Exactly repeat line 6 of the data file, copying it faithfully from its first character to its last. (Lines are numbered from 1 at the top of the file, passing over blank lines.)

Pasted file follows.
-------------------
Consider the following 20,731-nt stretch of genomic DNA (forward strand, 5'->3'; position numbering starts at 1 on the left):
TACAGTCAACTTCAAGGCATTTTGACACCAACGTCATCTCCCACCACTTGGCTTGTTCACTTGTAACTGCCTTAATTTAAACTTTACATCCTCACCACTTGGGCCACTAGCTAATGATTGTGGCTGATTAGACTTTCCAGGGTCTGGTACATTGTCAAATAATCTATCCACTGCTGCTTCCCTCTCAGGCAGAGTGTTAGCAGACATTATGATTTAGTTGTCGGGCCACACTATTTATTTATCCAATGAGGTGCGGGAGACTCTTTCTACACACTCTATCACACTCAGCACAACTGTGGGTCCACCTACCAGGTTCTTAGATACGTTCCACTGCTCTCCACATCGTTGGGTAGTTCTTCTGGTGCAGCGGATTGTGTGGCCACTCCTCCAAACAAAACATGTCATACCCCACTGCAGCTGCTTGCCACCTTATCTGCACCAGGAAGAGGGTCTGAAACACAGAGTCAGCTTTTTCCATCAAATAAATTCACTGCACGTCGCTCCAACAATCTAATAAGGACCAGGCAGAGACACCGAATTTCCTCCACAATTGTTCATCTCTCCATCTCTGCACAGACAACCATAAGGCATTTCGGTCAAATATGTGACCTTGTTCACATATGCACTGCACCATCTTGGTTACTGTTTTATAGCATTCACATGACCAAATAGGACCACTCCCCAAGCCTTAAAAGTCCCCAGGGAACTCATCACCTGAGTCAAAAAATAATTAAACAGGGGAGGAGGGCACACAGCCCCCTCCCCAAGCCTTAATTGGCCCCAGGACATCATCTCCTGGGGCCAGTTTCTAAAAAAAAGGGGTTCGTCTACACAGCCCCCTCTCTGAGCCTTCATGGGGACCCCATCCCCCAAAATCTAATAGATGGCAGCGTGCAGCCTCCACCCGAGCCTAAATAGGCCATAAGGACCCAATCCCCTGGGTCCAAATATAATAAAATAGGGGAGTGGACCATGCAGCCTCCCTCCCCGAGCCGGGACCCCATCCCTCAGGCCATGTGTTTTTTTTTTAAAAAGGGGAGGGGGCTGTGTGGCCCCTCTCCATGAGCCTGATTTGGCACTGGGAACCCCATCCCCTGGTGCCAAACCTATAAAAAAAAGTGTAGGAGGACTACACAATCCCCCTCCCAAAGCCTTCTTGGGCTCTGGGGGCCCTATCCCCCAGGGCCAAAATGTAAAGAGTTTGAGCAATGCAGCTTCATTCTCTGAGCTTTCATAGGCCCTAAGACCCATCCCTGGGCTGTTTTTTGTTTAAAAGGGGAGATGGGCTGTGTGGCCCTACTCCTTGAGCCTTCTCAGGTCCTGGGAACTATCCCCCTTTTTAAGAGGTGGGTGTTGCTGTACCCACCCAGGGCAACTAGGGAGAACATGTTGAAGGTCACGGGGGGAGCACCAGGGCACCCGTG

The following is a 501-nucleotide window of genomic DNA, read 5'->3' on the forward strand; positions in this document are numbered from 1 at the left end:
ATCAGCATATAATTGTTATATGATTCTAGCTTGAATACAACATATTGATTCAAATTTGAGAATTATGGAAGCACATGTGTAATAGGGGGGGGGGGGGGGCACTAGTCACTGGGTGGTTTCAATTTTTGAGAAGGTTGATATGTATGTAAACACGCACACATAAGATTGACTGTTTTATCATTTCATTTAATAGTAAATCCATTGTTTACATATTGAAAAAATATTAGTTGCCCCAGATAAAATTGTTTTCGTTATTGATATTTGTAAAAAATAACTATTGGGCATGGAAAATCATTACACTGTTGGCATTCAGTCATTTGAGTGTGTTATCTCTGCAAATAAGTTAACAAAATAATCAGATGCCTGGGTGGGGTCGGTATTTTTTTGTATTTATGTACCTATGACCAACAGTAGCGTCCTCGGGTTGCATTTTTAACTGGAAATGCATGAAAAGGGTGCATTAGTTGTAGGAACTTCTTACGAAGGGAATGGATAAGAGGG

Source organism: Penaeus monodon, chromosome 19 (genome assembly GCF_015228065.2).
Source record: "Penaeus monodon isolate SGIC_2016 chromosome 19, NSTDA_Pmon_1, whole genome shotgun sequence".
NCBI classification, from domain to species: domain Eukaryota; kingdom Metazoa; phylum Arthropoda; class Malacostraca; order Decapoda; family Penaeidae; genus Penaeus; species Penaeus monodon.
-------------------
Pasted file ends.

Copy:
Source record: "Penaeus monodon isolate SGIC_2016 chromosome 19, NSTDA_Pmon_1, whole genome shotgun sequence".